For me, it’s helped to plug in to my four-year-old’s natural excitement over all of life’s little celebrations. I don’t have to make her childhood magical. It already is.
Life through creating
A highlight of this month was a paper clothes making workshop we attended at the Royal West of England Academy in Bristol run by the team at Let’s Make Art. I didn’t know quite what to expect but we walked away with so many ideas! I was surprised by how into it Talitha got. She wouldn’t let me help with most of it and attended it with such focus.
I’m looking forward to getting some scrap out (we keep a massive chest full of scrap) and playing a bit more with making clothes and costumes at home. It would be good to get her some beautiful materials too, though, so we’ll need a trip to the Children’s Scrapstore soon, I think.
I also want to do more yarn crafts together because Talitha is so intrigued by anyone doing needlework. When a friend brought her knitting to our house yesterday, Talitha ran for her own needlework. She dips in and out of working on her simple frame but it’s surprising how absorbed she is when she’s working on it.
She’s always making, though, whether it’s drawing (our art supplies are out at child height – for better or worse when Ophelia gets at them!) or Lego, facepainting or Hama beads. It makes me wonder why I’ve only recently rediscovered my own crafting impulse when it seems to be something children naturally want to do.
We’ve been making our way through this Chihuly Art Kit Activity Book my brother-in-law gave me. It’s full of opportunities to look at the work of artist David Chihuly then attempt activities around his ideas.
So, that’s a bit of what we’ve been up to recently. What about you?
Every month, I’ll give a little update on what we’ve been up to as part of This Homeschooling Life, a new linky I’m hosting with blogger friends Jess, Polly and Laura. I’m sure I’ll have lots more to share next time around. Do read more about it below and if you blog, consider linking up.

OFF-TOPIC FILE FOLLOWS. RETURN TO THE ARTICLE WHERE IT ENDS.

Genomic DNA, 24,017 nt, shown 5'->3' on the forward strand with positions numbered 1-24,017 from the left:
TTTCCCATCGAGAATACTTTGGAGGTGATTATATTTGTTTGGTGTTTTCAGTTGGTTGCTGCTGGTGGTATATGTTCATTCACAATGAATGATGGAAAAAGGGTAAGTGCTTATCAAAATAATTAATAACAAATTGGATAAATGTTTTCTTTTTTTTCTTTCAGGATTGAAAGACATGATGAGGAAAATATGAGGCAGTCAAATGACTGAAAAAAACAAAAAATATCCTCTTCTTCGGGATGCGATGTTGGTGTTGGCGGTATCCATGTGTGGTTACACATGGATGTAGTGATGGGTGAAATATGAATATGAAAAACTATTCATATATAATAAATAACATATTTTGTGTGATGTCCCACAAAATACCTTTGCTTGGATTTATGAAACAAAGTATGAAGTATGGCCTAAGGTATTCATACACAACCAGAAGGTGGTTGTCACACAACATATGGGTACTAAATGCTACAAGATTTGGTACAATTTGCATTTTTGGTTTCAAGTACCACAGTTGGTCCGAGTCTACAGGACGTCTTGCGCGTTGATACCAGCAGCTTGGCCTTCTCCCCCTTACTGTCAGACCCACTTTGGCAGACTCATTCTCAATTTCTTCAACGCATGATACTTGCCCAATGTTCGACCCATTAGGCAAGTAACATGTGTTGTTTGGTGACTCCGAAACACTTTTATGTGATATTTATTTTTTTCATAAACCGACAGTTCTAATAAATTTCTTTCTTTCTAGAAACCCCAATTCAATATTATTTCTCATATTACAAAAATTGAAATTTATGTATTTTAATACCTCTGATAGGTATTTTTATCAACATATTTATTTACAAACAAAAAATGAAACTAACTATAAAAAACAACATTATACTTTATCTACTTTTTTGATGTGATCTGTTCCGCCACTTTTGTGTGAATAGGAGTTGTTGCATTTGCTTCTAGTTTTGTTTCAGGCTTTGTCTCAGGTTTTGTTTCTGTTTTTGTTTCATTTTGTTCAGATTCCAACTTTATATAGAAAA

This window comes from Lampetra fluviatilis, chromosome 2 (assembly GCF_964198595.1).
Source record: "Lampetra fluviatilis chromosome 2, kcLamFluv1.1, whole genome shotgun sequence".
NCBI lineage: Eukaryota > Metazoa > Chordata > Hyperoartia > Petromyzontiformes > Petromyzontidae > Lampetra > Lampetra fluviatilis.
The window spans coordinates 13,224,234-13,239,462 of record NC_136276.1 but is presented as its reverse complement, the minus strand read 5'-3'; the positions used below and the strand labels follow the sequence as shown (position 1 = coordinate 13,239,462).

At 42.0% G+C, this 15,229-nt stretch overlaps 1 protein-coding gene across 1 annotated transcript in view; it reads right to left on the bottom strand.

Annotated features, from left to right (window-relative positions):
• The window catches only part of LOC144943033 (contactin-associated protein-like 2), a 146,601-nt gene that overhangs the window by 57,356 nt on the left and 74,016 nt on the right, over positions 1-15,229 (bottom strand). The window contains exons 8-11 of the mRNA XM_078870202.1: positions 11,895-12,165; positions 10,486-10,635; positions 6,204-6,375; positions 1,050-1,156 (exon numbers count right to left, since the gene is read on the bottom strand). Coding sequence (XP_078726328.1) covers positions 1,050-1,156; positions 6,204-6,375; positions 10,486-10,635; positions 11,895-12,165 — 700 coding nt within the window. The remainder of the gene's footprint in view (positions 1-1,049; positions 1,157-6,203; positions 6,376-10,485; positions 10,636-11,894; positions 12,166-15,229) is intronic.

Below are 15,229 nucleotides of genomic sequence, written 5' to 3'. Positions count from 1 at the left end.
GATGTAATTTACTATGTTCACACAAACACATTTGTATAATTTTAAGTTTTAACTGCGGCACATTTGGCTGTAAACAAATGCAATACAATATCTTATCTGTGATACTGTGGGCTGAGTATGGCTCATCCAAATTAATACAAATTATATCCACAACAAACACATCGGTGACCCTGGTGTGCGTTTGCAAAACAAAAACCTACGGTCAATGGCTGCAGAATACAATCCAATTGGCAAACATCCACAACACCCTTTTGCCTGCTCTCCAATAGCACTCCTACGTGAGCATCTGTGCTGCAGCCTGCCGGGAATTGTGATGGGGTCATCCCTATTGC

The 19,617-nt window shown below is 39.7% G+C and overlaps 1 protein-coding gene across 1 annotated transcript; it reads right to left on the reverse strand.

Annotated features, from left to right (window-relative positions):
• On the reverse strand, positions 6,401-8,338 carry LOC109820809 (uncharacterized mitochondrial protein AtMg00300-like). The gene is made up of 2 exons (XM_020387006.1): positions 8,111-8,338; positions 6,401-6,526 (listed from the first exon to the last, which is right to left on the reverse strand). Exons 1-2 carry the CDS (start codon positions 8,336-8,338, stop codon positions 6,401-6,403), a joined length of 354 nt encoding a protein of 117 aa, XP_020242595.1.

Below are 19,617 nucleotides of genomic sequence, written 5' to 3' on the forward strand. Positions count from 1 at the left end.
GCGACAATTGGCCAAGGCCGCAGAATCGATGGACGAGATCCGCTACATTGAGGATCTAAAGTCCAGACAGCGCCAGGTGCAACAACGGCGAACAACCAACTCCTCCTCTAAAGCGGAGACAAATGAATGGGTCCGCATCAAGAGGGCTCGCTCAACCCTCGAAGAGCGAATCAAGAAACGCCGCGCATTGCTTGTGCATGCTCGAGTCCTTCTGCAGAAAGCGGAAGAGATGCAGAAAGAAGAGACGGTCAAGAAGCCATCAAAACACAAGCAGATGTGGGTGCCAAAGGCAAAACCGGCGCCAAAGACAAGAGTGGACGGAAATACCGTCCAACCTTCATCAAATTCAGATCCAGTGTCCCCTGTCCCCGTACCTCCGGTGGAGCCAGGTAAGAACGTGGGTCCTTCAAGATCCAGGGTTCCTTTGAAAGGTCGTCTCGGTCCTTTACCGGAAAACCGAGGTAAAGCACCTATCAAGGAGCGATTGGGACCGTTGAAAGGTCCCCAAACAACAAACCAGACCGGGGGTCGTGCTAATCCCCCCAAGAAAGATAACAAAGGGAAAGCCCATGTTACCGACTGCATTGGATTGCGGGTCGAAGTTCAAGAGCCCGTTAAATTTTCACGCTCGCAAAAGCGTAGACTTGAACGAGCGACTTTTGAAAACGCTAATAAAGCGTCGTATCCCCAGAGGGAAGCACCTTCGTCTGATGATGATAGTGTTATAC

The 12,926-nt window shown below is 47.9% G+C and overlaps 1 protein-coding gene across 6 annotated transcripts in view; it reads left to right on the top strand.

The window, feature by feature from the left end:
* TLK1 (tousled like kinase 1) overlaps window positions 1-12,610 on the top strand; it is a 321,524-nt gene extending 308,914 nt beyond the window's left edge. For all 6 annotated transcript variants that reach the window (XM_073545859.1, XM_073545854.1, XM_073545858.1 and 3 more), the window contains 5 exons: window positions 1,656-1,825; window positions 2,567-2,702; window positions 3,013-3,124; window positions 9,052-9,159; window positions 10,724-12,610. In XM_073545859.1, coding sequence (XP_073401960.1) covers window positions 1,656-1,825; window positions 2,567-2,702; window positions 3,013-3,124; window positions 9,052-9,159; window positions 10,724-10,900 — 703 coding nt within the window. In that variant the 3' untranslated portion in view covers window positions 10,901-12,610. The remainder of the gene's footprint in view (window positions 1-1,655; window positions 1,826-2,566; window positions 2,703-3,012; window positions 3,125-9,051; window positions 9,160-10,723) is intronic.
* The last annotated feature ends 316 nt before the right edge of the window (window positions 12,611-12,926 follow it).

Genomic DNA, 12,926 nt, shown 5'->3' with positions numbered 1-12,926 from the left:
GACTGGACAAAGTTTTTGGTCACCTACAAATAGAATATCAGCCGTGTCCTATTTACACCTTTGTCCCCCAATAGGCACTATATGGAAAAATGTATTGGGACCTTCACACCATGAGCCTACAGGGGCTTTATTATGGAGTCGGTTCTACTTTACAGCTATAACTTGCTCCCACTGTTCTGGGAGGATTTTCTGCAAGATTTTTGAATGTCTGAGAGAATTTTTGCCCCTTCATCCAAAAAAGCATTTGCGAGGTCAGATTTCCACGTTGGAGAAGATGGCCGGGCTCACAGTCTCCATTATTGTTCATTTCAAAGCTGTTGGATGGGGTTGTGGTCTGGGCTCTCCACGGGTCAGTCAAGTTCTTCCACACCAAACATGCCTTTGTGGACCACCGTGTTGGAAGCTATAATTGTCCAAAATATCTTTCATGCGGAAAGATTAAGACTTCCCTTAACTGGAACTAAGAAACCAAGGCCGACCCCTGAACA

This Homeschooling Life is a linky sharing either a week, a day or just a moment from your life as a homeschooling family. We are hoping it will be a great way to discover new blogs and learn how we all do things differently.
The linky will open at 8am on the first Monday of every month and, throughout the rest of the month, the hosts will share your posts on their social media channels.
1. Link back to one of the hosts. You will find the code for the badge at the bottom or if you prefer you can use a text link.
2. Link up a post from your month, no more than 3.
3. Link directly to a specific post, not your main blog.
4. Follow the hosts on at least one of their social media platforms.
5. Visit and comment on some of the other blogs linking up.
6. If you share on social media then you can use the #thishomeschoolinglife so we can all find each other.
An InLinkz Link-up
PS: We were sent Learning Outdoors with the Meek Family and given a free place in the Let’s Make Art workshop to review. This post also contains affiliate links which just means I get a few pence if you buy any of the books I’ve linked to, at no added cost to you.
I first came across indie publisher Mother’s Milk Books a few years ago, both through La Leche League (the breastfeeding charity that has been a source of strength, support and community to me since becoming a mother) and through chatting about breastfeeding and parenting online.
Their tagline “Celebrating femininity and empathy through images and words” pretty much encapsulates what drew me to them and the books they publish. I say “they” but the press is run solely by at-home mother and founder Dr Teika Bellamy.
Mother’s Milk Books receives no funding and makes no profit but they are putting out such important books. I want to tell you about three of them, which Mother’s Milk Books are giving away to one of my readers.
Musings on Mothering